Knitting and Stitching Show

7819610_assocImage_3This weekend it is the Knitting and Stitching Show at Alexandra Palace in London, 10th -13th October.  If you need a little inspiration to make, do and mend, explore a new hobby, or advance an old one there is plenty on offer.  There are exhibits from some of the leading names in textiles, as well as taster workshops for the amateur and plenty of supplies available for to get you going.

Carefully curated would be heading for the Upcycling Academy,  headed by Barley Massey of Fabrications. and joined by TRAID, War on Want and Craftivist Collective.  There will be all manner of creative avenues for old cast-offs from rosette making to knitting with waste fabric, plus lots of customisation and ideas!

A hearty appetiser before Wool Week starts on Monday.

We protect what we love – exhibition opening

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The exhibition, “We protect what we love”, opens tonight at the Tabernacle, 35 Powis Square, W11 2AY  in West London.  The artist and campaigner Celia Gregory will present her latest body of work.  The exhibition includes mosaics, a selection of photography and video art from the Marine Foundation,  ‘Living sculptures in the sea’ and a series of light box installations,  artworks and artefacts made from natural items collected from beaches around the world.

Celia is an accomplished mosaic artist and sculptor, who founded the Marine Foundation not long after seeing, and feeling, the effects of dynamite fishing while diving in Bali.  Combining her artistic and creative talents with a powerful conservation message, and collaborating with a team of marine experts, is the Marine Foundation.

Supported by the Roddick Foundation, the Marine Foundation uses art as a catalyst for marine conservation, sustainable resource management and social change.  Working with their clients, the Marine Foundation combines art, marine management and artificial reef science to create underwater art installations that support and regenerate their surrounding marine ecosystem.

Celia’s work is inspired by nature, and inspires in the viewer a connection with nature.  Two of her works from last year’s exhibition are pictured below.  The exhibition is only until Saturday 5th October.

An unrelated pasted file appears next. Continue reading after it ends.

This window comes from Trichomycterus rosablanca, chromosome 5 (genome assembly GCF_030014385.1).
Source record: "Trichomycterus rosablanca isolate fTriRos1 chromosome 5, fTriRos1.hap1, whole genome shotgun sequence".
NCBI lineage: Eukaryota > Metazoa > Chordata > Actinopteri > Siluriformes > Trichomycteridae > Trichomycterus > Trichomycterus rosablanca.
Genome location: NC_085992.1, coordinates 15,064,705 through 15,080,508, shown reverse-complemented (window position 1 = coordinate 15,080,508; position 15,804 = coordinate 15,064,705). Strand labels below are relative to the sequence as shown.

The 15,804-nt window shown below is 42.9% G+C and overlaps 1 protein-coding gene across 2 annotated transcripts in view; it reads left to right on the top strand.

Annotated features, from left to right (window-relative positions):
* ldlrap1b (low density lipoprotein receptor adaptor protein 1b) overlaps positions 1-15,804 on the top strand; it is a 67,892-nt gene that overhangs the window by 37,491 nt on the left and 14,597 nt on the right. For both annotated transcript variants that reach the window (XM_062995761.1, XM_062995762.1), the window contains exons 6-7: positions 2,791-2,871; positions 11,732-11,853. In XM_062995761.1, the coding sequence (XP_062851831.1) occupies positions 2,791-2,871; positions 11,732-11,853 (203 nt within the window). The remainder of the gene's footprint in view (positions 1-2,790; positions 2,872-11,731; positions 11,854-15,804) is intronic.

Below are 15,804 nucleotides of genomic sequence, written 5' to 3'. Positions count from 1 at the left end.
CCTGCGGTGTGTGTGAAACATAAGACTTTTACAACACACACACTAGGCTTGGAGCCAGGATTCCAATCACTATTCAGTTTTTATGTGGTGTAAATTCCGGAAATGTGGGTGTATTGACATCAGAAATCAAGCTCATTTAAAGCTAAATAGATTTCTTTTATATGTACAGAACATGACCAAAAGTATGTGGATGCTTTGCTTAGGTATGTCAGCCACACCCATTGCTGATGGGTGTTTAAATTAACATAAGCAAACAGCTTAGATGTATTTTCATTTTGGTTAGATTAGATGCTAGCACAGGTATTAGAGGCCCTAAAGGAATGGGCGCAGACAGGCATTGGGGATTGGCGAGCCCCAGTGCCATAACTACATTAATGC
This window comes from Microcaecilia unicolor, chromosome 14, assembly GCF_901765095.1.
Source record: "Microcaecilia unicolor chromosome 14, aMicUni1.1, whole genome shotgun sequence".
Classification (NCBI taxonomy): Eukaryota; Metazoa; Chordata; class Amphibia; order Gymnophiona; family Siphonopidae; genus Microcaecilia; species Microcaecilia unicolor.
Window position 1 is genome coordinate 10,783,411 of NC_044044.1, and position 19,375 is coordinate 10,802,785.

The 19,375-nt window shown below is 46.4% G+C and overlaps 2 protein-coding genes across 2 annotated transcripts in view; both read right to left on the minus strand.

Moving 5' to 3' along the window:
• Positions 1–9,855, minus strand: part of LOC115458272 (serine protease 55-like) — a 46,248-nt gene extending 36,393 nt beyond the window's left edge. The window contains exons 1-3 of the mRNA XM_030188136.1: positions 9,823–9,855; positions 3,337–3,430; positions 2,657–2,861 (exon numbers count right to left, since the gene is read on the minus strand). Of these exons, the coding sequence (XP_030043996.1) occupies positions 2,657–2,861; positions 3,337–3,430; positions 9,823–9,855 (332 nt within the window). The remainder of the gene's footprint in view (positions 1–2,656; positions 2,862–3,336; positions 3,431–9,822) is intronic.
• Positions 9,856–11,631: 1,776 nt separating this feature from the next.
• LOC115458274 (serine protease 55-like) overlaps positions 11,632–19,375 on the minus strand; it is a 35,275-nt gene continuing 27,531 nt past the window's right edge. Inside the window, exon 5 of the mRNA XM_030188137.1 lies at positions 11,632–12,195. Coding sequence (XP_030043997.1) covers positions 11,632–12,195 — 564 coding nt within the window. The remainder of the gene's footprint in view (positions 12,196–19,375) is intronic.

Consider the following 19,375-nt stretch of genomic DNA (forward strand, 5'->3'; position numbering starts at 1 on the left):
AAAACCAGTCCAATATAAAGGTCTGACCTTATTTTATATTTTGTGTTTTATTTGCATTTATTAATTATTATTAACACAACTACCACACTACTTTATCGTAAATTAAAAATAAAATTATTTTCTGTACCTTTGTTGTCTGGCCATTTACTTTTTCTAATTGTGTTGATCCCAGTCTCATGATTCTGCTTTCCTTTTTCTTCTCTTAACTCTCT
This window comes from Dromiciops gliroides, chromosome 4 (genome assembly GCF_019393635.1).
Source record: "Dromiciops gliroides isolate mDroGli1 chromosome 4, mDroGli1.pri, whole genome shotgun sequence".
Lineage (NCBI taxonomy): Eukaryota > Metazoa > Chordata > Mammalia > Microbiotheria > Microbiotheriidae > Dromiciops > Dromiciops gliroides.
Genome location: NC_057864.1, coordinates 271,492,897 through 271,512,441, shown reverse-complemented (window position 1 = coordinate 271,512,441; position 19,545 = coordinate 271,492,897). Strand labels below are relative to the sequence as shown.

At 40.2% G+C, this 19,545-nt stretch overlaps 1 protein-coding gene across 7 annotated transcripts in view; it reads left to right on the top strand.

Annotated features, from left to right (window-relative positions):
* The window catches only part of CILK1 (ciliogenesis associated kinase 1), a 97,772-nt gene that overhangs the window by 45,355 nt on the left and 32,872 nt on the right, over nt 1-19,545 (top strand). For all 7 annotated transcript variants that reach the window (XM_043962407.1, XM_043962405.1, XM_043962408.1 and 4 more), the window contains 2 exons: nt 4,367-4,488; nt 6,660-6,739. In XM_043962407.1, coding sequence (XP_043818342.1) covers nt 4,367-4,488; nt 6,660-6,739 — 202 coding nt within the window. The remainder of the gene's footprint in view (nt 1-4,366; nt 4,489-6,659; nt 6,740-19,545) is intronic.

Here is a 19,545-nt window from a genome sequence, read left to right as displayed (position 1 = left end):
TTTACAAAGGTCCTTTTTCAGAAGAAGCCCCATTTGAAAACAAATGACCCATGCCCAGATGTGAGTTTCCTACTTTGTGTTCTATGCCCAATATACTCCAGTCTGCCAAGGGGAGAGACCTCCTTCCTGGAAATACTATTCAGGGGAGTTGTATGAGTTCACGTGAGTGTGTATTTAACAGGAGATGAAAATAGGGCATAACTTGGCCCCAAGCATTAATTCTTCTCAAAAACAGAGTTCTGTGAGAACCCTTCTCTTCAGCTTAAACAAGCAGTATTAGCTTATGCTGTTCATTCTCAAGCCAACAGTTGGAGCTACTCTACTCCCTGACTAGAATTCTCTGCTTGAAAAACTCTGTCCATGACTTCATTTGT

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And to echo my last entry with this, I offer a Maori Meditation, called ‘Finding God’ from Celia’s on the Marine Foundation website:

Sermons say read the bible To know god

Kneel and pray To know god

Obey the commandments To know god

But yesterday I saw a butterfly

Land on a withered leaf Just before sunset

And at that moment

I knew god…


Department of Seaweed


After Materials Moulded by Environments, I was uplifted by a sneak peak into the studio of Julia Lohmann, V&A Designer in Residence and Head of the Department of Seaweed.   The studio is a magical space with long tendrils of  seaweed drying overhead, rattan skeletons awaiting their seaweed sheath hanging from other bigger sculptures in progress and a selection of artefacts from masks and handbags to stained ‘glass’ and Urushi lacquerware.   The Japanese influences are evidence of Julia’s long residency in Sapporo Japan.

Julia’s research is exploring seaweed’s potential as a sustainable alternative to manmade materials such as plastic and glass or leather.  The Oki Naganode installation currently on display in Gallery 108 at the V&A shows seaweed’s potential as a design material.  This huge installation has been made from Naga Kombu, Japanese seaweed, hand stretched over a cane frame and fused into position.  The material qualities of the marine plant vary, but the wonderful warm colours, and textures are inviting to the touch.  The lampshades created from crinoline rattan cages covered in seaweed that has been cut with a delicate filigree cast a gentle glow.  During her current residency at the V&A, Julia is able to compare seaweed’s qualities of colour, texture, tensile strength, malleability and stability with other materials  and artefacts in the V& A’s collection, and analogies in creative and technical processes used to turn materials into objects.